Robert Wuthnow is a sociologist of religion and culture and I was intrigued when I saw one of his recent books at the public library: Be Very Afraid: The Cultural Response to Terror, Pandemics, Environmental Devastation, Nuclear Annihilation, and Other Threats. A few thoughts about the book:
1. The book examines four threats: the nuclear threat, terrorism after 9/11, global pandemics, and global warming. Each threat has a chapter where Wuthnow provides an overview of the history and then a second chapter that provides more of an analysis. Each of these subjects is interesting and the historical chapters are decent overviews of the social construction of and response to each of the problems. The historical chapters tend to focus on popular culture (movies in particular) and government responses.
2. The primary theoretical aim is to demonstrate that people are not paralyzed or immobilized by such threats (as some have suggested) but rather are spurred into action. For governments and larger organizations, this means the development and expansion of agencies and procedures to deal with threats. Average citizens go about ways of making sense of the situation and preparing themselves. Wuthnow suggests action and searching for solutions is the typical human response to such situations and analyzing these patterns of response is revealing.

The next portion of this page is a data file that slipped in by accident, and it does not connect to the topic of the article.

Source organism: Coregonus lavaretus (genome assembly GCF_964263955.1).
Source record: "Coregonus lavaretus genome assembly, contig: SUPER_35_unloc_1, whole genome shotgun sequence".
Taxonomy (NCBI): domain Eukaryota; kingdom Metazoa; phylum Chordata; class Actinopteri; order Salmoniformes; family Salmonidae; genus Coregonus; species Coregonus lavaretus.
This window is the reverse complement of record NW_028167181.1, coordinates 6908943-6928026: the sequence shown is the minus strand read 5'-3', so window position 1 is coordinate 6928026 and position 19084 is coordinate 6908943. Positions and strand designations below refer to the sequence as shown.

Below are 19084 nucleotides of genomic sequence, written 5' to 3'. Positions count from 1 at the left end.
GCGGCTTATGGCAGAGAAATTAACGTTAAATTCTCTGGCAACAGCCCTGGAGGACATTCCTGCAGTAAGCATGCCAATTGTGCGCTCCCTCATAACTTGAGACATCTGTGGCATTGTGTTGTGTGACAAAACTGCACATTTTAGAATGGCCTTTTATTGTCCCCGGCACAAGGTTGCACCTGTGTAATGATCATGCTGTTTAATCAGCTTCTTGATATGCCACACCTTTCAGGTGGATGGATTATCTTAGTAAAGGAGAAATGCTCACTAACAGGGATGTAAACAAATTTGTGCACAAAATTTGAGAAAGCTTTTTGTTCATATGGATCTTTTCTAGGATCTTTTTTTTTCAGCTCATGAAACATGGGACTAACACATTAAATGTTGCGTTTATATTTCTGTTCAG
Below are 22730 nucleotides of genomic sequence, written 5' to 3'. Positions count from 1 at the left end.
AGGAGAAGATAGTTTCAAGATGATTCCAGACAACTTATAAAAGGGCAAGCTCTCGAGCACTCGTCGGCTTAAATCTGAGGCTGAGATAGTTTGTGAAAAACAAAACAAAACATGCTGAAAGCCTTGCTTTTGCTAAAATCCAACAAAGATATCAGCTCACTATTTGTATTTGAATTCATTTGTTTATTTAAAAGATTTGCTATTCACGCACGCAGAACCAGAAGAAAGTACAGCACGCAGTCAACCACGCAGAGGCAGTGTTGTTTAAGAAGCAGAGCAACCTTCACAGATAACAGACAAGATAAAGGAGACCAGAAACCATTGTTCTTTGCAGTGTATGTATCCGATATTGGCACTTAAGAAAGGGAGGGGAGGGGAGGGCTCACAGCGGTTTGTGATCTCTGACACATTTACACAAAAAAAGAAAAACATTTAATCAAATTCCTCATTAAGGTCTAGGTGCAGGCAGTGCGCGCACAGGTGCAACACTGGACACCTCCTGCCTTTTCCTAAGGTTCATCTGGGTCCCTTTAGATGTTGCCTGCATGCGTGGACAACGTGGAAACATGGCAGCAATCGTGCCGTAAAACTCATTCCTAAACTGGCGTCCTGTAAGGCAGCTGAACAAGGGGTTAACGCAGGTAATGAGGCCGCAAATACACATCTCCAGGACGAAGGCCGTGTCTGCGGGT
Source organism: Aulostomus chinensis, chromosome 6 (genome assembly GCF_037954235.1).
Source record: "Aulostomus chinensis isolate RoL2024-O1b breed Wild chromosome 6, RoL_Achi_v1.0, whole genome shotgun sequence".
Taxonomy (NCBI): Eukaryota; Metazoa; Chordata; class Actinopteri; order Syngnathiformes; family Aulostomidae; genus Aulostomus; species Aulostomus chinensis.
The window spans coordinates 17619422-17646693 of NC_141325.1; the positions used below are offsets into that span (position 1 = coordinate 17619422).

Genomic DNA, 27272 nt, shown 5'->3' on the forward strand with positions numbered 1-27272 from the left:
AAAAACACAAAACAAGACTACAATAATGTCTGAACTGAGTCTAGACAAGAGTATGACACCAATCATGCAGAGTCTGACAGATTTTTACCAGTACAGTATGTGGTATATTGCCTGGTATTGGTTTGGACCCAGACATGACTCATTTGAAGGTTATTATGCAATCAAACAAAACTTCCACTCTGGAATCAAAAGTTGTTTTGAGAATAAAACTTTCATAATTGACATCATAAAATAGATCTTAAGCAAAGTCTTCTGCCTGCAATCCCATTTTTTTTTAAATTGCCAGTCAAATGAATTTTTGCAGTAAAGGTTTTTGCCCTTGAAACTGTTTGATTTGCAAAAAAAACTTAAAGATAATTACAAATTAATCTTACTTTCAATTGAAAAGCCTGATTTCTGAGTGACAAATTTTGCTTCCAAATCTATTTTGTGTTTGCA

3. While the cases are interesting as is the theory, I feel this work could have done more to analyze each case and provide an overarching perspective on threats at the end. I also would have liked to see more of a summary of the interview data that Wuthnow and his team collected (mentioned in the first footnote to the Introduction) – how did this personal-level data fit with the broader social history of each threat?
Overall, an interesting work that left me wanting a little more explanation. These cases suggest that when a new threat arises, both bureaucracies and individuals will respond with action. But what kind of action – is it dependent on the particular threat, the particular culture, or some other factors?